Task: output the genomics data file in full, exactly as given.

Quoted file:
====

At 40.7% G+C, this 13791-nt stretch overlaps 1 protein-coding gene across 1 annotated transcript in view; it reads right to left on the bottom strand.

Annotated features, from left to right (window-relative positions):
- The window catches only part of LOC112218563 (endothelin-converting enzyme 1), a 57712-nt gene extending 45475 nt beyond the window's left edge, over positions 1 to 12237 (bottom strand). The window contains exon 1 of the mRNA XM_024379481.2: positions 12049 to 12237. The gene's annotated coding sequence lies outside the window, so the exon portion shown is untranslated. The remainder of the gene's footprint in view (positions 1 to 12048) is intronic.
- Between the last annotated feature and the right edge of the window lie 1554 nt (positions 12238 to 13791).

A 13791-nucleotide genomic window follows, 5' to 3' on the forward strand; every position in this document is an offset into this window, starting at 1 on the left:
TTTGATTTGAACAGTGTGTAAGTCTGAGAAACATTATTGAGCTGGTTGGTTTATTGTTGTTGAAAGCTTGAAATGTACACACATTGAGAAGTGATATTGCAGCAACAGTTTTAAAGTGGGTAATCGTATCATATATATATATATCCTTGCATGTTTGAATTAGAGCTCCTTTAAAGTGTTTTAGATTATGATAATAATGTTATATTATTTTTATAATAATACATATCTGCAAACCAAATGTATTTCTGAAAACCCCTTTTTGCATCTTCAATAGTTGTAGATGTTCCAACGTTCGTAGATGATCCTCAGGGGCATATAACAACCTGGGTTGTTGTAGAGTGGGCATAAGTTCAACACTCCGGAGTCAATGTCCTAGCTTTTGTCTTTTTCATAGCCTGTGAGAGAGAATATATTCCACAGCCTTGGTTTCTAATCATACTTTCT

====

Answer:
At 40.7% G+C, this 13791-nt stretch overlaps 1 protein-coding gene across 1 annotated transcript in view; it reads right to left on the bottom strand.

Annotated features, from left to right (window-relative positions):
- The window catches only part of LOC112218563 (endothelin-converting enzyme 1), a 57712-nt gene extending 45475 nt beyond the window's left edge, over positions 1 to 12237 (bottom strand). The window contains exon 1 of the mRNA XM_024379481.2: positions 12049 to 12237. The gene's annotated coding sequence lies outside the window, so the exon portion shown is untranslated. The remainder of the gene's footprint in view (positions 1 to 12048) is intronic.
- Between the last annotated feature and the right edge of the window lie 1554 nt (positions 12238 to 13791).

A 13791-nucleotide genomic window follows, 5' to 3' on the forward strand; every position in this document is an offset into this window, starting at 1 on the left:
TTTGATTTGAACAGTGTGTAAGTCTGAGAAACATTATTGAGCTGGTTGGTTTATTGTTGTTGAAAGCTTGAAATGTACACACATTGAGAAGTGATATTGCAGCAACAGTTTTAAAGTGGGTAATCGTATCATATATATATATATCCTTGCATGTTTGAATTAGAGCTCCTTTAAAGTGTTTTAGATTATGATAATAATGTTATATTATTTTTATAATAATACATATCTGCAAACCAAATGTATTTCTGAAAACCCCTTTTTGCATCTTCAATAGTTGTAGATGTTCCAACGTTCGTAGATGATCCTCAGGGGCATATAACAACCTGGGTTGTTGTAGAGTGGGCATAAGTTCAACACTCCGGAGTCAATGTCCTAGCTTTTGTCTTTTTCATAGCCTGTGAGAGAGAATATATTCCACAGCCTTGGTTTCTAATCATACTTTCT